Patti Kupets swears that many students at Magruder High in
Rockville, Md., have no idea what her daughter, Courtney, a
senior-to-be with a 4.0 GPA, does in her spare time. "She likes
it that way," says Patti.
By next semester Courtney's off-campus hobby will be a secret no
longer. After winning the Olympic trials in June, Kupets, 18,
heads a group of six competitors charged with bringing Olympic
glory back to U.S. gymnastics. The squad has been chosen
specifically to recapture the team gold won by the U.S. in '96.
(American gymnasts went medalless in 2000.) Kupets and two
teammates, 16-year-olds Courtney McCool and Carly Patterson, also
have the potential to win the U.S.'s first all-around gold medal
since Mary Lou Retton in 1984.
"The depth on this team is much better than we've had," says
national team coordinator Martha Karolyi, who picked the squad
that won last year's world title. Kupets [coo-PETS], the 2002
uneven bars world champ, missed that team win when she ruptured
her left Achilles on the eve of the finals. After surgery she
started a swift recovery aided by a physical therapist, a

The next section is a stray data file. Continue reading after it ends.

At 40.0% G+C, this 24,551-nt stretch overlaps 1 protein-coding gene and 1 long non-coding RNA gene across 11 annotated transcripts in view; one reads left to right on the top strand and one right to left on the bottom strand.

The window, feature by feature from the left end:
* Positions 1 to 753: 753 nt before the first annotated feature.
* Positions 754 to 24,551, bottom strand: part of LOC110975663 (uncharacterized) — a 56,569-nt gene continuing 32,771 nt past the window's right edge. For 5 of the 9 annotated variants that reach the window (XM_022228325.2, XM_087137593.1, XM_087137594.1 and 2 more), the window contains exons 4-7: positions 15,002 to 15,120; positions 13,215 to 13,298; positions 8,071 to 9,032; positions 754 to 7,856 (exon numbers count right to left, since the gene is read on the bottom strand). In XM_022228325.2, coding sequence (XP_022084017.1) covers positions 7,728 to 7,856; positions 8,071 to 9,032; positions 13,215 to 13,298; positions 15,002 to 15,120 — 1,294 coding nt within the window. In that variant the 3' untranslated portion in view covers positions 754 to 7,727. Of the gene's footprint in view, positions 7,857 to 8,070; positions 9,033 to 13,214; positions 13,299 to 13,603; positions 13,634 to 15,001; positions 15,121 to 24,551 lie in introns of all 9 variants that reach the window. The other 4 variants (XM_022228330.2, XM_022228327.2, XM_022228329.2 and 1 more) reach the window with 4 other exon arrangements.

psychologist, a chiropractor and an acupuncturist. While Kupets
healed, she stretched, swam, rode a stationary bike and honed
details of form, such as her toe point. "She couldn't have
tolerated being out of the gym," says her coach, Kelli Hill. "We
had to hold her back from doing too much."
Known for her high-wattage routines and bright smile, Kupets has
come back better than ever. In May she won the all-around at an
international meet in Texas, and in June she defended her
national all-around title, tying with Patterson. Until the
trials, Patterson--runner-up in the all-around at the 2003 worlds
despite a fractured left elbow--had received more attention than
Kupets and had been anointed as the U.S. superstar-to-be.
(Karolyi's husband, the famous ex-coach Bela, has called her one
of the three most talented American gymnasts he's ever seen.) At
the trials, the normally poised Patterson fell off the beam
twice, but she's not worried. "I know the mistakes I made, and
I'm fixing them," she says.
August 1, 2004
With Kupets, Patterson and McCool, who finished just .125 behind
Kupets at the trials, this squad could become the best U.S. team
ever. And become the talk of the schoolyard. --Kelli Anderson